Calgary researchers target premature births with massive study – Calgary Sun

May 7, 2021

Bill Kaufmann /May 05, 2021 Source: Calgary Herald

For unknown reasons, nine per cent of births in Alberta are premature, a rate among the highest in the country.

More than a year after her daughter Gianna arrived four months prematurely, the effects of that early birth are still sinking in, said Molly Wilding.

“We don’t know the full effects of her premature birth,” said Wilding, 28.

Gianna, who was born weighing one pound six ounces and spent 149 days in a neonatal intensive-care unit (NICU) at the Foothills Medical Centre, has suffered brain bleeds, requires a speech therapist and needed extra oxygen for three months after leaving hospital.

“She’s making progress but she’s had a tough go,” said Wilding.

Leading up to the birth on Jan. 7, 2020, the woman said she had no warning signs or risk factors that would suggest her daughter would be arriving dangerously early.

Those kinds of challenges and uncertainties have prompted an unprecedented Calgary-based study on how to better diagnose, reduce and treat premature births in a city and province with a higher rate of them.

For unknown reasons, nine per cent of births in Alberta are premature, a rate among the highest in the country.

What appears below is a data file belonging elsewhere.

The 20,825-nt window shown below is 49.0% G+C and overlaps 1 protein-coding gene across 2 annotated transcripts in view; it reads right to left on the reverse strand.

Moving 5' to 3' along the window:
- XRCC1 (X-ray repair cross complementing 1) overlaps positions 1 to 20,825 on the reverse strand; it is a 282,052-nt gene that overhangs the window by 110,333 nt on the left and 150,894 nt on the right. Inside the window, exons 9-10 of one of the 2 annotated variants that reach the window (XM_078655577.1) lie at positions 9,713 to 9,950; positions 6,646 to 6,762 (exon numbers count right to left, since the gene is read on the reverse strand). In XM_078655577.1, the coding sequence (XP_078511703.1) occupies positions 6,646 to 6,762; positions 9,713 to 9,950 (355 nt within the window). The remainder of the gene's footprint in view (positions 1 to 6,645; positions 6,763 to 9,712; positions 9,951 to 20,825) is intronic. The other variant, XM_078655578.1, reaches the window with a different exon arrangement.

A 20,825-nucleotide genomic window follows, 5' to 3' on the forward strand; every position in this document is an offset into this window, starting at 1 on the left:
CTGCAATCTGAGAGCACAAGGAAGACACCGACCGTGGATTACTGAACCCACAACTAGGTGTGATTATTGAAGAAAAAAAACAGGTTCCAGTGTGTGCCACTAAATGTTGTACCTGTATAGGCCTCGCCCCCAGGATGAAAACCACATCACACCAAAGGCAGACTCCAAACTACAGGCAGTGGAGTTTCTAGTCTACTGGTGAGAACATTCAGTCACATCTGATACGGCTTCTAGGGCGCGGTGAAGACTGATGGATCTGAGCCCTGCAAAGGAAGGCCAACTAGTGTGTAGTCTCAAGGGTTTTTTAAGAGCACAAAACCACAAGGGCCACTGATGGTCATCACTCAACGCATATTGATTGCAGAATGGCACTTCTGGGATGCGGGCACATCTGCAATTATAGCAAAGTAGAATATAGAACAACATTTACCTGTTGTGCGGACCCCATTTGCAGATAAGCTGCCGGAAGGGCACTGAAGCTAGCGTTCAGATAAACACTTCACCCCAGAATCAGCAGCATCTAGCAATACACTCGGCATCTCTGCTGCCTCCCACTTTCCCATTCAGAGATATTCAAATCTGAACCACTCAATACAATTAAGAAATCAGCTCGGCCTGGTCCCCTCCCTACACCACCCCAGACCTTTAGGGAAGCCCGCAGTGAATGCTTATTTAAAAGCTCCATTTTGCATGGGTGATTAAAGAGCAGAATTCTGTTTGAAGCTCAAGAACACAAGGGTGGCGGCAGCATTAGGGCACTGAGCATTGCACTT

Of the more than 17,250 babies born last year in Calgary, about 1,550 were preterm, with more than 1,200 of those requiring intensive care.

“What’s of concern is that higher risk and complications that occur — impacted brain development and physical inability and, sadly, death,” said Dr. Donna Slater, who’s leading the study.

“We’re trying to identify some key factors that can predict which women are at risk.”

Over the next four years, the effort backed by $5 million in donations to the Alberta Children’s Hospital and Calgary Health Foundations will seek to recruit 4,000 expectant mothers in the Calgary area to take part in the study — the largest of its kind in Canada.

Those mothers will be monitored during their pregnancies and for up to a year after birth in a study conducted by more than 40 scientists and clinical researchers.

Its initial phase will examine how blood samples can supply clues to greater likelihood of early birth.

“There’s a signature in the blood that something isn’t quite right, it’s a pattern that’s predictive of risk of premature delivery,” said obstetrics-gynecologist Slater.

“That gives clinicians a chance to intervene if we can identify it at, say, 20 weeks.”

The study might also reveal why Alberta has such a high rate of premature births, she said.

“Maybe we can also identify new treatments — that’s longer term but feasible,” said Slater.

Better understanding the mechanisms of early birth would not only reduce the effects on babies and families, she said, but relieve the stress on health-care systems.

Health-care costs related to premature births in Canada is estimated at nearly $600 million a year.

“If we can save a few weeks in ICU, it’ll improve not only the baby’s health but the (fiscal) bottom line,” she said.

“We’re also very keen in involving partners and fathers who can affect certain outcomes.”

Though she can’t be part of the study because she’s already given birth, Wilding said she’d gladly participate if she could.

“If it can help any woman find out her risk factors and prevent her from going through our NICU journey, that’d be great,” she said.

“It can happen to anybody.”

The research is part of the Calgary Health Foundation’s $152-million Newborns Need campaign that’s furthering maternal and newborn care in southern Alberta.

Twitter: @BillKaufmannjrn

Source: Calgary Herald